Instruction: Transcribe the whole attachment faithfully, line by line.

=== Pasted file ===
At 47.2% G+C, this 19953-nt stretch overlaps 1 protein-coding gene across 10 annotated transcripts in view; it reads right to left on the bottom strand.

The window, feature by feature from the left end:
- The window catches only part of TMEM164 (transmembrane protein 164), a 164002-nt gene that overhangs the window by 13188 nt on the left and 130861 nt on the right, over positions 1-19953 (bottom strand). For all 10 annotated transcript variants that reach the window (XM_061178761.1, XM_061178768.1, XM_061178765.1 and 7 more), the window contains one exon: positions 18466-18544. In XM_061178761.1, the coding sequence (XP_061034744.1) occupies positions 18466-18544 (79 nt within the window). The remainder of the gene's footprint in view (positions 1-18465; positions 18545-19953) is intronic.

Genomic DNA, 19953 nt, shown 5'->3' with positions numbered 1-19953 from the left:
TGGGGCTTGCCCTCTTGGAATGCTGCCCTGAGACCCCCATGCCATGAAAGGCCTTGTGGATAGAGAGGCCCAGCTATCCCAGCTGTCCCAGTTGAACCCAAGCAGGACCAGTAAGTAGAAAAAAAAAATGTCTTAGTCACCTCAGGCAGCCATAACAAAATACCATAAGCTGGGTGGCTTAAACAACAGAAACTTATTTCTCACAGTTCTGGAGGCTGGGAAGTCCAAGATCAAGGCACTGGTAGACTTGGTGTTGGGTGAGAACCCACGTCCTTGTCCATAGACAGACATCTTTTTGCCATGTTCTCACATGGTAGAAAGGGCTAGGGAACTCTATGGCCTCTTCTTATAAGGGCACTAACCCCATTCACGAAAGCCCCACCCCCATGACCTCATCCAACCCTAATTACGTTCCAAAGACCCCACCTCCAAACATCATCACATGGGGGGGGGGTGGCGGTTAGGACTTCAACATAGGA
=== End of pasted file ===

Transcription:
At 47.2% G+C, this 19953-nt stretch overlaps 1 protein-coding gene across 10 annotated transcripts in view; it reads right to left on the bottom strand.

The window, feature by feature from the left end:
- The window catches only part of TMEM164 (transmembrane protein 164), a 164002-nt gene that overhangs the window by 13188 nt on the left and 130861 nt on the right, over positions 1-19953 (bottom strand). For all 10 annotated transcript variants that reach the window (XM_061178761.1, XM_061178768.1, XM_061178765.1 and 7 more), the window contains one exon: positions 18466-18544. In XM_061178761.1, the coding sequence (XP_061034744.1) occupies positions 18466-18544 (79 nt within the window). The remainder of the gene's footprint in view (positions 1-18465; positions 18545-19953) is intronic.

Genomic DNA, 19953 nt, shown 5'->3' with positions numbered 1-19953 from the left:
TGGGGCTTGCCCTCTTGGAATGCTGCCCTGAGACCCCCATGCCATGAAAGGCCTTGTGGATAGAGAGGCCCAGCTATCCCAGCTGTCCCAGTTGAACCCAAGCAGGACCAGTAAGTAGAAAAAAAAAATGTCTTAGTCACCTCAGGCAGCCATAACAAAATACCATAAGCTGGGTGGCTTAAACAACAGAAACTTATTTCTCACAGTTCTGGAGGCTGGGAAGTCCAAGATCAAGGCACTGGTAGACTTGGTGTTGGGTGAGAACCCACGTCCTTGTCCATAGACAGACATCTTTTTGCCATGTTCTCACATGGTAGAAAGGGCTAGGGAACTCTATGGCCTCTTCTTATAAGGGCACTAACCCCATTCACGAAAGCCCCACCCCCATGACCTCATCCAACCCTAATTACGTTCCAAAGACCCCACCTCCAAACATCATCACATGGGGGGGGGGTGGCGGTTAGGACTTCAACATAGGA